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Visa Replaces with Visa Checkout, Adds New Merchants

Visa launched their e-wallet,, in late 2011, but this was discontinued in July, 2014 in favor of Visa’s new, although quite similar service, Visa Checkout. Since launch Visa has signed on notable merchants to accept Visa Checkout and will soon begin a major advertising push to drive consumer adoption.

Visa has discontinued their original e-wallet,, but is still focused on maintaining high use of Visa branded cards in the CNP channel with their new Visa Checkout service. This is coming at a crucial time as increasingly more consumers continue to move from computers to mobile devices for making online purchases. Visa Checkout isn’t all that different from its predecessor, It’s a service that stores Visa and other payment cards along with other pertinent billing and shipping information, and consumers enjoy expedited checkout with supporting merchants by simply providing their username (which is either the consumer’s mobile number or email address) and password. This especially expedites completing purchases from a mobile device.

Card Not Present payments continue to grow by leaps and bounds worldwide, but what’s changing is how those payments are made. Online payments made from smartphones, tablets and other connected devices are cannibalizing traditional (desktop/laptop) eCommerce payments and growing at higher rates. Visa wants to keep their position as the largest and most used card brand in the world, which means keeping pace in the mobile environment and maintaining an easy, convenient payment process in whatever channel a cardholder wants to use. With Visa Checkout the company is focused on a consistent purchase experience across devices, and merchants can accept payments through Visa Checkout on their website, mobile optimized site or within their mobile app.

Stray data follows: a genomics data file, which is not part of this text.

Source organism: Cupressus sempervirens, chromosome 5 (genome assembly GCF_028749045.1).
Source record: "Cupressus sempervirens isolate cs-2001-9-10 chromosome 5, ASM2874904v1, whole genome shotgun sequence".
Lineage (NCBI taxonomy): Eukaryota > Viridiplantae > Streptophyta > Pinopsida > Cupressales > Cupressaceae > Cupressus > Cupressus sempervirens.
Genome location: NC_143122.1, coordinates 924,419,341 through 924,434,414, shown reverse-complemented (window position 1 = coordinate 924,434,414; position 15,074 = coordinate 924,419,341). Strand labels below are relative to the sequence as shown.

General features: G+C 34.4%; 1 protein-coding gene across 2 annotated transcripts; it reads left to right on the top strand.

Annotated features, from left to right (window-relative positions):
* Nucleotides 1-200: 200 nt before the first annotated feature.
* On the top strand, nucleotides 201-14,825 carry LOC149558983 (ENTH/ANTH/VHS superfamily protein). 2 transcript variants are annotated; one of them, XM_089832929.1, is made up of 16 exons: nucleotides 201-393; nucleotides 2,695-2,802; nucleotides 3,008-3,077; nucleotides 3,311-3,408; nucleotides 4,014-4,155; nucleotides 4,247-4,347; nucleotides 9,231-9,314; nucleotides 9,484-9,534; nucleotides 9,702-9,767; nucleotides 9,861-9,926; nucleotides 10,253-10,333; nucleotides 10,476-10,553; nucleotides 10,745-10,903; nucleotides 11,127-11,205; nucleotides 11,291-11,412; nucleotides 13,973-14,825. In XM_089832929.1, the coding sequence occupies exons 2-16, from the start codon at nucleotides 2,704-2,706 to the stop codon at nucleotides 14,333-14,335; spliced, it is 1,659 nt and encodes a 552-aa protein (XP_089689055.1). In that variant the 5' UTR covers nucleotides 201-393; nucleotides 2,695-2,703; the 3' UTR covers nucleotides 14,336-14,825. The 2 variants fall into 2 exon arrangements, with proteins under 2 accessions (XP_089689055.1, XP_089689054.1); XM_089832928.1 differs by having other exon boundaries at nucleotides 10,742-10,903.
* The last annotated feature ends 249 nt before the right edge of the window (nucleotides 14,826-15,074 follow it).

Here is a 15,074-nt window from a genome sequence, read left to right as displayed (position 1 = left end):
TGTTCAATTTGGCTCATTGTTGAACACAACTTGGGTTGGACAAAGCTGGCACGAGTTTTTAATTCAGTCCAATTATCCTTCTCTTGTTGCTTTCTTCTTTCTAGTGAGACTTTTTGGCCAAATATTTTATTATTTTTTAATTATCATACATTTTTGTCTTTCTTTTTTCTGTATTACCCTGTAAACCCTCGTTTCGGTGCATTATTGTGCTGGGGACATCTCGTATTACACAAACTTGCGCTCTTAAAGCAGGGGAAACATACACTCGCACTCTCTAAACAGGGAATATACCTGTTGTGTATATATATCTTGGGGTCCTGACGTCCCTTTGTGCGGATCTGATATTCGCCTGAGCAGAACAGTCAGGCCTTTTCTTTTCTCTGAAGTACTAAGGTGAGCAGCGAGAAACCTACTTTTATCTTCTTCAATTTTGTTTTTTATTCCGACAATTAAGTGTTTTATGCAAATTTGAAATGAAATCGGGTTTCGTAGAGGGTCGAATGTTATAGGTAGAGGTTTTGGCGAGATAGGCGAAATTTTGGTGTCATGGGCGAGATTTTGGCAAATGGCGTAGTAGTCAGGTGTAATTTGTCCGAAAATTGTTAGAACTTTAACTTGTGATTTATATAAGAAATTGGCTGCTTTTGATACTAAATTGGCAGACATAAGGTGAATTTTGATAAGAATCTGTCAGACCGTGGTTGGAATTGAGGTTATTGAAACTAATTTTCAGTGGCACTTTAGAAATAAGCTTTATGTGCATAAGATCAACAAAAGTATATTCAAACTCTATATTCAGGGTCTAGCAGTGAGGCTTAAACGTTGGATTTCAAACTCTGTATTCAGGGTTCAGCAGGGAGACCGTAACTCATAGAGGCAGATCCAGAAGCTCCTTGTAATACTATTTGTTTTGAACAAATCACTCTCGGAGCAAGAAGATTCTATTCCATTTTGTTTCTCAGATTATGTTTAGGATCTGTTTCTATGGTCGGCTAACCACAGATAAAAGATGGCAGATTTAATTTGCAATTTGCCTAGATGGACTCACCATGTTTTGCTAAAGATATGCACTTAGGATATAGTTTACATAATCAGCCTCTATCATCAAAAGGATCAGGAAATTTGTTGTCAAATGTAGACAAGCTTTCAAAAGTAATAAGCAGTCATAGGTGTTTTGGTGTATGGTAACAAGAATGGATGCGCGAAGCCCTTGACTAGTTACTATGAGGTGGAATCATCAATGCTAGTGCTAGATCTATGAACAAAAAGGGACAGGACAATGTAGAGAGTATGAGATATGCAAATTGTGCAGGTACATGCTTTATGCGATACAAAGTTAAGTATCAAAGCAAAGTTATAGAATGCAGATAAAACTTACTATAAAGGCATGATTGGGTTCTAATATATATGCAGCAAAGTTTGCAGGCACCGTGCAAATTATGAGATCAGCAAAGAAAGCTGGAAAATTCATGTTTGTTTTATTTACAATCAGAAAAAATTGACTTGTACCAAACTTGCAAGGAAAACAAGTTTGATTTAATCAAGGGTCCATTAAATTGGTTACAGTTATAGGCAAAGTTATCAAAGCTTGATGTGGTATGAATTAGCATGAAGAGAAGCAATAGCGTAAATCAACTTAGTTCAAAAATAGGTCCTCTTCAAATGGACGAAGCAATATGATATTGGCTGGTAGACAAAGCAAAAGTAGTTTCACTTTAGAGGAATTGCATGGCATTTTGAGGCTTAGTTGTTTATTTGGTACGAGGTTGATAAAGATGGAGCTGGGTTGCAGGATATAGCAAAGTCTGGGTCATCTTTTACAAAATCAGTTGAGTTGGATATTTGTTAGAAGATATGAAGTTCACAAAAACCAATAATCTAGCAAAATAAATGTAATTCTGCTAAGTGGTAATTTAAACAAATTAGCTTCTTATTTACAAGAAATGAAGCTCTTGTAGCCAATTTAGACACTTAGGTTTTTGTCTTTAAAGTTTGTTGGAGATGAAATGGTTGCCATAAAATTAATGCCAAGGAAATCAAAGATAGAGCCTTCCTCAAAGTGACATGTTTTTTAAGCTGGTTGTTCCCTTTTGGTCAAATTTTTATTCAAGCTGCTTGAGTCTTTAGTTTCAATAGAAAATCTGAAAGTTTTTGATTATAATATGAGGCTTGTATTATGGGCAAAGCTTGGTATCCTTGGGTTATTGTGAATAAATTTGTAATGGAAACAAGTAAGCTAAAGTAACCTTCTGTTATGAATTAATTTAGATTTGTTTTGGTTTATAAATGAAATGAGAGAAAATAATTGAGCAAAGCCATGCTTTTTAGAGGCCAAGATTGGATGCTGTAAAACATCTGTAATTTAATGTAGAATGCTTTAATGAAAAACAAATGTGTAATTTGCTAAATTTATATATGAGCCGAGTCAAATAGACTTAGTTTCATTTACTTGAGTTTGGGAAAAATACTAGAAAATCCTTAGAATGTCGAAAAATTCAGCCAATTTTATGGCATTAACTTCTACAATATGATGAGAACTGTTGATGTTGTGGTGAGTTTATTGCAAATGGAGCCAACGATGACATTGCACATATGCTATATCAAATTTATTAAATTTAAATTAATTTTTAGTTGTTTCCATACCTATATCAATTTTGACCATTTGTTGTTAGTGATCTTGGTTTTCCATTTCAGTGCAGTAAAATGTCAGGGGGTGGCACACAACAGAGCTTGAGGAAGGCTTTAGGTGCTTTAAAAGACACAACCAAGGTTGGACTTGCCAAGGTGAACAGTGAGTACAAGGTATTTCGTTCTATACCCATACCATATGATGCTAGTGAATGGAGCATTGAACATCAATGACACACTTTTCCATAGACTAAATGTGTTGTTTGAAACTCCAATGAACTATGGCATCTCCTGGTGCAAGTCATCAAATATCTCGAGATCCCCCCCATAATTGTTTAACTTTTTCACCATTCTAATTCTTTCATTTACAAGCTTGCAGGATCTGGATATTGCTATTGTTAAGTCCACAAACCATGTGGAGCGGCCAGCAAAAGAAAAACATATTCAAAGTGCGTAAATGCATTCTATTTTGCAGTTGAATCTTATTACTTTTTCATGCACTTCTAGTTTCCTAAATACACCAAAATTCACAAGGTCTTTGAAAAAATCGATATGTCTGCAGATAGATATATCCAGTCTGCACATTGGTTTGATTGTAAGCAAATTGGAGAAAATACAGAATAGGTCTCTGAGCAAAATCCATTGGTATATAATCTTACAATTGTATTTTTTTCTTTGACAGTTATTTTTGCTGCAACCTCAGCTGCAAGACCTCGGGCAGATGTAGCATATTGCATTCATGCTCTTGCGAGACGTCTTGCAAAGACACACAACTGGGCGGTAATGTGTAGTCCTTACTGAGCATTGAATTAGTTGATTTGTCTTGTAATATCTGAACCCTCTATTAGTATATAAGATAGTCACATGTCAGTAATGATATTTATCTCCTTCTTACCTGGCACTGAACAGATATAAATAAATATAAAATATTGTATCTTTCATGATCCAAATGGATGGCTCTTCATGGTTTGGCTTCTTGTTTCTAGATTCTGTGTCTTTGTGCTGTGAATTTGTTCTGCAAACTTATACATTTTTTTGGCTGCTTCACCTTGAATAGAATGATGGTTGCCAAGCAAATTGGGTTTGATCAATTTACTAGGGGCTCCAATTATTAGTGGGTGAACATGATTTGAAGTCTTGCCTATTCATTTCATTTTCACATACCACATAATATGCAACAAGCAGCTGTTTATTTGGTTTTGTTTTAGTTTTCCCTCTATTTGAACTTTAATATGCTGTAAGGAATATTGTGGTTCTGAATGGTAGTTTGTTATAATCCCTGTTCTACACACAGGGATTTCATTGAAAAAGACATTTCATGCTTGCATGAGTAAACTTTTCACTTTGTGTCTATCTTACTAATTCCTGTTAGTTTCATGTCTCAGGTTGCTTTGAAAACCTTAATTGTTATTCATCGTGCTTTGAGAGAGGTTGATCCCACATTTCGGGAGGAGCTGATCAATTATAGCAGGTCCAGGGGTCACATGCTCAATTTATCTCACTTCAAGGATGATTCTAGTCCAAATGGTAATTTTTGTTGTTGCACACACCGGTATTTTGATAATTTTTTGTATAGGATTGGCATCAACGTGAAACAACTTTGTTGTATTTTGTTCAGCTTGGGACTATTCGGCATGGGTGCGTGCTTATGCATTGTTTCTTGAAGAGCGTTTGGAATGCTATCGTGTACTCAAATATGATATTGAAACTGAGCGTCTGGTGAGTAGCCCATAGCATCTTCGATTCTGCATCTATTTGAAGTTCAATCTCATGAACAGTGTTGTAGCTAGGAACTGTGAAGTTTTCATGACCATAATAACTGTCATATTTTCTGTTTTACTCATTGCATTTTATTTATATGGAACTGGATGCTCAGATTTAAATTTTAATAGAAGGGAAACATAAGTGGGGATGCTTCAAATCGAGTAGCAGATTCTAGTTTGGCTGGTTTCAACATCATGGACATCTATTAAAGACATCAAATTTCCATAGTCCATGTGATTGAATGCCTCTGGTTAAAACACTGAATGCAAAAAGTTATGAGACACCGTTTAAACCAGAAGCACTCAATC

Visa CEO Charlie Scharf elaborated that “As people around the world spend more time and money online, particularly using mobile devices, they are demanding a fast, secure and frictionless way to shop using the payments cards they already know and trust.” Visa Checkout seeks to address this, but don’t call it a wallet. Sam Shrauger, Visa’s SVP of Digital Solutions, insists that Visa Checkout is not a wallet, rather a digital representation of your Visa card that maintains the Visa brand.

Since the service will store non-Visa branded cards and securely stores all payment information for easy online and mobile access, it seems silly to object to this being called a wallet. But there might be some more reasoning around this. More and more the term wallet, especially mobile wallet, is associated with contactless payments at the point of sale. When trying to describe Visa Checkout as a wallet that can be used on mobile devices, there can be confusion as to whether this is an online or in-person payment. Google Checkout took on the Google Wallet name following the release of the mobile contactless payment service. Google along with PayPal and others offer an online e-wallet in addition to the mobile application for making mobile payments at the point-of-sale. Visa may be trying to keep Checkout, the CNP online and mobile payment service, separate from future contactless payment, Customer Present, mobile wallet plans or potential partnerships.

Nonetheless, Visa is putting a great deal of effort behind building out and promoting Visa Checkout to achieve a large merchant and cardholder user base. Visa has already signed on several major eCommerce merchants who are accepting Visa Checkout for payment including Staples, Rakuten ( and TicketMaster. Visa just announced in early August that NewEgg would be accepting Visa Checkout while Neiman Marcus added the payment method at the end of July. Visa has also stated that they will embark on a multi-million dollar advertising campaign to create awareness of Visa Checkout and get consumers using it. The advertising will be focused around the 2014 back-to-school and holiday retail time periods.

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